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How to do the Albatros series justice


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#81 =FB=VikS

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Posted 12 December 2011 - 17:46

But even the British data for the 150hp SE5 has it faster than the Mercedes-engined D.VII.

Case in point: you need to be very careful when using data from a captured aircraft.

Viks?

Well, its hard to be "careful" as its the only detailed source at the moment. 8-)

As example, lets say we add +10% to its speed, then what gonna be with climb? As this speed wont came from "magic", as when Andrew will change FM to tune speed - whats gonna be with climb? And so on…

PS: is that only rumors or? as i heard that "all (or most) of the german test data burned during WWII bombings"? As seems like all detailed tech specs are comes from these STAe tests.
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#82 MiG-77

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Posted 12 December 2011 - 18:13

PS: is that only rumors or? as i heard that "all (or most) of the german test data burned during WWII bombings"? As seems like all detailed tech specs are comes from these STAe tests.

Not rumor. Ofcourse not all german data were lost, but there are huge gaps because of that. Some german data can found IE in NACA arhives (copied and tranlated after WWI) and private collections.
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#83 Kwiatek

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Posted 12 December 2011 - 18:36

Aren't both test for Albatros with 160 HP engine? As i read Germans used later more horsepower engines - 170-185 Ps so with such engines performacne should be little better. But other hand in Viks charts it 2 lines for RPMs - i understand that one lower RPMs is for climb (1350-1380) and second is for level speed - 1500 RPMs (DV) and 1550 RPMs (DVa) - so its mean that there were used later engines?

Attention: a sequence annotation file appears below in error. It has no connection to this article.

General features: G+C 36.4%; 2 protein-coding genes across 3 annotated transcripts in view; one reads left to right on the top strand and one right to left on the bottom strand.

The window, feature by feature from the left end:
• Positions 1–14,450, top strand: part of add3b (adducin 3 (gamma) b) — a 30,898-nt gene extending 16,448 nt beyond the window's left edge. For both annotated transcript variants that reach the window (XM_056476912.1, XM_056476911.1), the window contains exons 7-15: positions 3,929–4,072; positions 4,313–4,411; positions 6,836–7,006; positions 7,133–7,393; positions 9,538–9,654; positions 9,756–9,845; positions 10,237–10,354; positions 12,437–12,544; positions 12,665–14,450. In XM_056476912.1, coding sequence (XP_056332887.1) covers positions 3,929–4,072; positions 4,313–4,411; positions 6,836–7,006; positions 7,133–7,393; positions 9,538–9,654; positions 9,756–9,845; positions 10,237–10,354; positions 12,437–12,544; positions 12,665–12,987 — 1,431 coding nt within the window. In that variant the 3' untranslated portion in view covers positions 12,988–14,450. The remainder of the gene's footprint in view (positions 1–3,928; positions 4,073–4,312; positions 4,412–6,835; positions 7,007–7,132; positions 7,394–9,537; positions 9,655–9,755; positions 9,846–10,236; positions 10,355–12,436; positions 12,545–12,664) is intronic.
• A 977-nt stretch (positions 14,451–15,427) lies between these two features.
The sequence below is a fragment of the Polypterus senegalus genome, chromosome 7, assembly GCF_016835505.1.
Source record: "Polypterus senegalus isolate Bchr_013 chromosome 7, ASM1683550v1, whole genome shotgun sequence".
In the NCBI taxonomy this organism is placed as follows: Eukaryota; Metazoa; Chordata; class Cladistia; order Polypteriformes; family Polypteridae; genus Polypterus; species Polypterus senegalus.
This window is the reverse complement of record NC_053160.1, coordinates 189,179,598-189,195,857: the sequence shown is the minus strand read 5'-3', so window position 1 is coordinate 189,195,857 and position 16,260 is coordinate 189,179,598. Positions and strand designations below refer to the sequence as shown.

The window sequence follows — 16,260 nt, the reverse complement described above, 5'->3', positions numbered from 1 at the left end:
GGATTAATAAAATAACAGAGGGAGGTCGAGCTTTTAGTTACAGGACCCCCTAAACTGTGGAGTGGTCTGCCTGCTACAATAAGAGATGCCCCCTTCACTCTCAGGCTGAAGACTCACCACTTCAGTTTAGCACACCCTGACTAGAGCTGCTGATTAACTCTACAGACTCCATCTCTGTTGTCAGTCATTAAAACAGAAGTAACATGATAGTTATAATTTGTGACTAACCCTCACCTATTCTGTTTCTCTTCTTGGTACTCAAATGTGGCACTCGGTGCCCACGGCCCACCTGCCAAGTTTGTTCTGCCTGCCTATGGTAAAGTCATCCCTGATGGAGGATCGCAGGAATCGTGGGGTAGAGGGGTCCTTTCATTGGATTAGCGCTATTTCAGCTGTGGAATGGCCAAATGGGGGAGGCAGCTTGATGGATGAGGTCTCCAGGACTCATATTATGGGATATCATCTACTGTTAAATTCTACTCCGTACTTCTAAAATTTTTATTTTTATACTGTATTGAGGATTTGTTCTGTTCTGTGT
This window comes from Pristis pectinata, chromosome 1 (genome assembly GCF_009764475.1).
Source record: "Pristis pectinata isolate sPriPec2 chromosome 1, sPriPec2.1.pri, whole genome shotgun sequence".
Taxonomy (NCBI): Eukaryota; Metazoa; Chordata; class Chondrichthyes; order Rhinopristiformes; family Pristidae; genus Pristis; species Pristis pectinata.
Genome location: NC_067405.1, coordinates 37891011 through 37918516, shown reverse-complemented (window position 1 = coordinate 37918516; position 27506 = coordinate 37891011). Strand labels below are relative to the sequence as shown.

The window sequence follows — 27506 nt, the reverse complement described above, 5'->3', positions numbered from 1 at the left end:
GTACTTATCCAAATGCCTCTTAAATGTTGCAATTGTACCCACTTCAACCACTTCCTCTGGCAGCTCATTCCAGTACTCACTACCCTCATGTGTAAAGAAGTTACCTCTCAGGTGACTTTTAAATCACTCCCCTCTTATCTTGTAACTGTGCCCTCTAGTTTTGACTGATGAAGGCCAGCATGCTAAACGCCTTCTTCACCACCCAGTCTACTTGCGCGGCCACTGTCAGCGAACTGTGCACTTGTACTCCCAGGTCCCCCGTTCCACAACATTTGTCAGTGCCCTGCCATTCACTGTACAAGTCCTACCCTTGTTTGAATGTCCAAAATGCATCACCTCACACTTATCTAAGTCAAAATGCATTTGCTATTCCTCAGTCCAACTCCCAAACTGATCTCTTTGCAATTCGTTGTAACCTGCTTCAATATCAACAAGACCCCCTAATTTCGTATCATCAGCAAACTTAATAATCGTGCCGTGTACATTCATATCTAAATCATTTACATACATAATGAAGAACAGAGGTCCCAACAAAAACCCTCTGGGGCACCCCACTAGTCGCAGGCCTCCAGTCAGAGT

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#84 WW1EAF_Paf

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Posted 12 December 2011 - 18:47

Yes Mig, that is most likely Time to Climb.
You can get "Temps de …."
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#85 gavagai

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Posted 12 December 2011 - 20:57

You cannot read text at the bottom of page what those 10,20,30,etc means. Are they climb times?

They are some kind of time. It says "temps de…"

Woops, Paf beat me to it.

But even the British data for the 150hp SE5 has it faster than the Mercedes-engined D.VII.

Case in point: you need to be very careful when using data from a captured aircraft.

Viks?

Well, its hard to be "careful" as its the only detailed source at the moment. 8-)

As example, lets say we add +10% to its speed, then what gonna be with climb? As this speed wont came from "magic", as when Andrew will change FM to tune speed - whats gonna be with climb? And so on…

Again, detailed isn't necessarily more accurate for the purposes of RoF.

Petrovich can deduce a new climbrate from the slightly increased ceiling, i.e. 6250m instead of 5600m.
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#86 J2_Adam

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Posted 12 December 2011 - 21:29

With a few accurate reproduction aircraft in existence, why not use information gathered for these machines?

How about the 2 Alb DVa's with the Merc DIIIa in New Zealand or the DVII with the Merc DIIIaü in the Netherlands? These will be about the best reference for WW1 German aircraft aside from the real thing IMO.
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#87 gavagai

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Posted 12 December 2011 - 21:33

Can you convince them to climb to the aircraft's ceiling? :D
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#88 =FB=VikS

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Posted 12 December 2011 - 21:44

Again, detailed isn't necessarily more accurate for the purposes of RoF.

Show me anything more accurate that these graphs, cause we need as much data as possible.

PS: and yes - RPM curves on these graphs shows that its no less than D.IIIa engine (you can check RPM curves from british test reports on D.IIIa).
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#89 =FB=VikS

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Posted 12 December 2011 - 21:48

With a few accurate reproduction aircraft in existence, why not use information gathered for these machines?

How about the 2 Alb DVa's with the Merc DIIIa in New Zealand or the DVII with the Merc DIIIaü in the Netherlands? These will be about the best reference for WW1 German aircraft aside from the real thing IMO.

Do you think they tested their airplanes on maximum (even for nominal) limits?
As if they did - it would be great to know.